Call of Cthulhu – Review
Follow Genre: Horror
Developer: Cyanide
Publisher: Focus Home Interactive
Platforms: PC, PS4, Xbox One
Tested on: PC

Call of Cthulhu – Review

Site Score
Good: In-depth, true Lovecraftian horror story
Bad: Same-y gameplay loop.
User Score
(4 votes)
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Rating: 8.5/10 (4 votes cast)

The geometry of R’lyeh is “abnormal, non-Euclidean, and loathsomely redolent of spheres and dimensions apart from ours.” The strange architecture of the city makes navigation on foot disorienting and treacherous; surfaces that appear flat may actually be tilted, and angles of masonry that appear convex at first glance may actually be concave. 

A horrific sight to anyone who is familiar with Lovecraft’s original mythos, R’lyeh is one of the most complex and dreadful pieces of horror architecture built by its creator. Quite often horror is based on cheap jump scares or misplaced unexpected grotesque scenes, but most of the time, you’ll find that the best horror comes from the unexpected. The dread of a good monster that you only see once or twice in a 20-hour experience but only hear terrifying accounts of. This is the strength in psychological horror and will be what we’re exploring today.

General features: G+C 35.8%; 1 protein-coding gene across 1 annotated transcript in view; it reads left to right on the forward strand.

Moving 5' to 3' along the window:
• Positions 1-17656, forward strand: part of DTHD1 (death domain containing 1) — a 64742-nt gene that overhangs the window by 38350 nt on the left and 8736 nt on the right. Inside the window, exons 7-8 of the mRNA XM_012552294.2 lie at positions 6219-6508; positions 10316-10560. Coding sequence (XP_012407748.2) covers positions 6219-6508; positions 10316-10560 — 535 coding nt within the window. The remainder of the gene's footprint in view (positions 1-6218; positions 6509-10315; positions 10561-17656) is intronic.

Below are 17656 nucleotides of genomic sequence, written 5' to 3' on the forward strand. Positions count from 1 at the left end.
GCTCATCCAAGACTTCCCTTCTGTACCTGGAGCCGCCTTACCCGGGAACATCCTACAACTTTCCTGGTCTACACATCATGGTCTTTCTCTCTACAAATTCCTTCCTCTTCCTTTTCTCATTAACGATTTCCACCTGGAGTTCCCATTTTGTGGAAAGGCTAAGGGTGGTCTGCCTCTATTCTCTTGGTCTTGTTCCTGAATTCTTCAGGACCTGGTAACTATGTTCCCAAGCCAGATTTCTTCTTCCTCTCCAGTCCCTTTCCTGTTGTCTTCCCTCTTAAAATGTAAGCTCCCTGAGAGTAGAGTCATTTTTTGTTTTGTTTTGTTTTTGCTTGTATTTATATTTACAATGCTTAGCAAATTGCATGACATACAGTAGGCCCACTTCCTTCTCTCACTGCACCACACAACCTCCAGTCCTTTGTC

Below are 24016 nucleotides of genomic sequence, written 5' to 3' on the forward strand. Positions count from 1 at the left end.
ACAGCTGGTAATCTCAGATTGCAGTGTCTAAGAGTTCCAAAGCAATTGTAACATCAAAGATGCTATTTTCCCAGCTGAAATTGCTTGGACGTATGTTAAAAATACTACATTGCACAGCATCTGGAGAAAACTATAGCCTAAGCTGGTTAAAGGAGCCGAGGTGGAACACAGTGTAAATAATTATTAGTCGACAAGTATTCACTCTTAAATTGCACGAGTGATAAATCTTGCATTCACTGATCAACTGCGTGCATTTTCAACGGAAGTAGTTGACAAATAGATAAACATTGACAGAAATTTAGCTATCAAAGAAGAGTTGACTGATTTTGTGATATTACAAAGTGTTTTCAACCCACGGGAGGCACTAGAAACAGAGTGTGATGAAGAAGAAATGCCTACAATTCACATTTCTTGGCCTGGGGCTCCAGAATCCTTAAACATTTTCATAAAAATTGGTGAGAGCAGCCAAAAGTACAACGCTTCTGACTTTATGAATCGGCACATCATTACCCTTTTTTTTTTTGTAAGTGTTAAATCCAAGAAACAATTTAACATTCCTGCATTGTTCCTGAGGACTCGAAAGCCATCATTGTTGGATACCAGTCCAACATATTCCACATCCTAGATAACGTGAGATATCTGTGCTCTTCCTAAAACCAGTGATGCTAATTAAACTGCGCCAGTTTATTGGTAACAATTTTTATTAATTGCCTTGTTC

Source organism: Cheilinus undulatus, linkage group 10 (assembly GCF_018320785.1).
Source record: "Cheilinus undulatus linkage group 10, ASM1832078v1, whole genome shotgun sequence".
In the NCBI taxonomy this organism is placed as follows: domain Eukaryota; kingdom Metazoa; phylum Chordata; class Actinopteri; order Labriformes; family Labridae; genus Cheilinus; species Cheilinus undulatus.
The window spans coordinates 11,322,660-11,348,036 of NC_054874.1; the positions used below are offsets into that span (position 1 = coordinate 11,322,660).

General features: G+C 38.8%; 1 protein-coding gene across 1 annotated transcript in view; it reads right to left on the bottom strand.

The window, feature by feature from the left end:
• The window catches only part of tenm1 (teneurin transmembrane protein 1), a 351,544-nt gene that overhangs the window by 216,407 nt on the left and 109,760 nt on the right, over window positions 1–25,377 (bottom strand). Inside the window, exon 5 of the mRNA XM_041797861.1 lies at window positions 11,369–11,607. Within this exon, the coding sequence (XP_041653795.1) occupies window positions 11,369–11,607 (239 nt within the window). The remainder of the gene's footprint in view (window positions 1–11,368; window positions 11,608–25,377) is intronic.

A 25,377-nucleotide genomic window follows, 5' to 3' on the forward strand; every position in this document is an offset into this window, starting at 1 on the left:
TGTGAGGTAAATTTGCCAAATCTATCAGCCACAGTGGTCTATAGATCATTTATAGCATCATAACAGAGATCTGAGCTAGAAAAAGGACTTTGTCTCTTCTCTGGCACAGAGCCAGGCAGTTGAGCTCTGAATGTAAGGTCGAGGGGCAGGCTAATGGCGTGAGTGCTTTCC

An old war vet, hopeless to the point of alcoholism, starts a private detective agency. Nightmares, sleeping pills, and then, a knock on the door. On the other side of it, the butler of a wealthy family estate, with a case. His employers died in a mysterious house fire that the police wrote off as an accident, but the butler thinks otherwise. On you the task to figure out the actual cause of their deaths while you explore their mansion, island, and the system of tunnels that make up their home. As you push on in your investigation you start to find bits and pieces of evidence that push towards an alternative explanation for the events on the island… Can you keep your sanity, or do you give in completely to the whispers?

As we mentioned in the intro, some of the best horror comes from the absence of information, and that was what Lovecraft was best at. When you play through the game there’s only the absolute rare jump scare. Most of the elements in the story are shrouded in mystery, which can have two different consequences depending on how the player reacts to it. Players that are heavily invested in a story from the beginning will find that this is an excellent drive to keep the story going, whereas players that get bored if so much is hidden may find this frustrating to have to deal with. The game also has several different endings, depending on how well (or not) you made it through certain skill checks and based on your total sanity at the end of the story. At any pace, the story for us felt well rounded with enough hooks and mystery to keep players going, but peppered with a good amount of reveals here and there to keep the player wanting more.